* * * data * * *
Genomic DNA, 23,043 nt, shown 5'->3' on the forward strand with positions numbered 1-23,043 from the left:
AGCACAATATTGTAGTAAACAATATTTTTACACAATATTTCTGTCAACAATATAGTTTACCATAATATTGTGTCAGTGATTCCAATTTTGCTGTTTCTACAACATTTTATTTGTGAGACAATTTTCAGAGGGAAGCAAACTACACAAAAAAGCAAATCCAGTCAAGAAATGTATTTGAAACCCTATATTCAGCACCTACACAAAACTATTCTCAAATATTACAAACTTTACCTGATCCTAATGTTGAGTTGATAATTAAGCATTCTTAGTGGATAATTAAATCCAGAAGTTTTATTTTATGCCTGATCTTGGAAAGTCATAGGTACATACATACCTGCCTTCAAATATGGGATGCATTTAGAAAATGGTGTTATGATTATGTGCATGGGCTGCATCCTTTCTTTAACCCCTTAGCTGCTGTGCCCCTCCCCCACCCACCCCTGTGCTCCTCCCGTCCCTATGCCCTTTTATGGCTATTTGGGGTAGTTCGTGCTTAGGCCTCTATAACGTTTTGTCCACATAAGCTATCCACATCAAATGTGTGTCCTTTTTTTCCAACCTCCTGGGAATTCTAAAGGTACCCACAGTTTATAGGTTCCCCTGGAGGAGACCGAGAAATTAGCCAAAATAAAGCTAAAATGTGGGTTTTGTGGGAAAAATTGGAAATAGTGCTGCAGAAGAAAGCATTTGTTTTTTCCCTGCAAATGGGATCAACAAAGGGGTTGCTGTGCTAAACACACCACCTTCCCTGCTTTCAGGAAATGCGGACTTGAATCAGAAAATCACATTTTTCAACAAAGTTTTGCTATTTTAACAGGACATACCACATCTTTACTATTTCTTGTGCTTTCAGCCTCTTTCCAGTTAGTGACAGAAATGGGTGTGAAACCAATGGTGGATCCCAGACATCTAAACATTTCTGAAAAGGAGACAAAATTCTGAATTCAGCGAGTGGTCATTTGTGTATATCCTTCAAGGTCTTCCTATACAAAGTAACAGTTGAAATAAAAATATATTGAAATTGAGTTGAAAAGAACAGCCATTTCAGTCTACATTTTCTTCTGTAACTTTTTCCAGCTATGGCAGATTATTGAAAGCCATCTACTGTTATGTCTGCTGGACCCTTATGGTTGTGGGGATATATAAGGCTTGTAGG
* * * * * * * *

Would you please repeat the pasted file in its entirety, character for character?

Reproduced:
Genomic DNA, 23,043 nt, shown 5'->3' on the forward strand with positions numbered 1-23,043 from the left:
AGCACAATATTGTAGTAAACAATATTTTTACACAATATTTCTGTCAACAATATAGTTTACCATAATATTGTGTCAGTGATTCCAATTTTGCTGTTTCTACAACATTTTATTTGTGAGACAATTTTCAGAGGGAAGCAAACTACACAAAAAAGCAAATCCAGTCAAGAAATGTATTTGAAACCCTATATTCAGCACCTACACAAAACTATTCTCAAATATTACAAACTTTACCTGATCCTAATGTTGAGTTGATAATTAAGCATTCTTAGTGGATAATTAAATCCAGAAGTTTTATTTTATGCCTGATCTTGGAAAGTCATAGGTACATACATACCTGCCTTCAAATATGGGATGCATTTAGAAAATGGTGTTATGATTATGTGCATGGGCTGCATCCTTTCTTTAACCCCTTAGCTGCTGTGCCCCTCCCCCACCCACCCCTGTGCTCCTCCCGTCCCTATGCCCTTTTATGGCTATTTGGGGTAGTTCGTGCTTAGGCCTCTATAACGTTTTGTCCACATAAGCTATCCACATCAAATGTGTGTCCTTTTTTTCCAACCTCCTGGGAATTCTAAAGGTACCCACAGTTTATAGGTTCCCCTGGAGGAGACCGAGAAATTAGCCAAAATAAAGCTAAAATGTGGGTTTTGTGGGAAAAATTGGAAATAGTGCTGCAGAAGAAAGCATTTGTTTTTTCCCTGCAAATGGGATCAACAAAGGGGTTGCTGTGCTAAACACACCACCTTCCCTGCTTTCAGGAAATGCGGACTTGAATCAGAAAATCACATTTTTCAACAAAGTTTTGCTATTTTAACAGGACATACCACATCTTTACTATTTCTTGTGCTTTCAGCCTCTTTCCAGTTAGTGACAGAAATGGGTGTGAAACCAATGGTGGATCCCAGACATCTAAACATTTCTGAAAAGGAGACAAAATTCTGAATTCAGCGAGTGGTCATTTGTGTATATCCTTCAAGGTCTTCCTATACAAAGTAACAGTTGAAATAAAAATATATTGAAATTGAGTTGAAAAGAACAGCCATTTCAGTCTACATTTTCTTCTGTAACTTTTTCCAGCTATGGCAGATTATTGAAAGCCATCTACTGTTATGTCTGCTGGACCCTTATGGTTGTGGGGATATATAAGGCTTGTAGG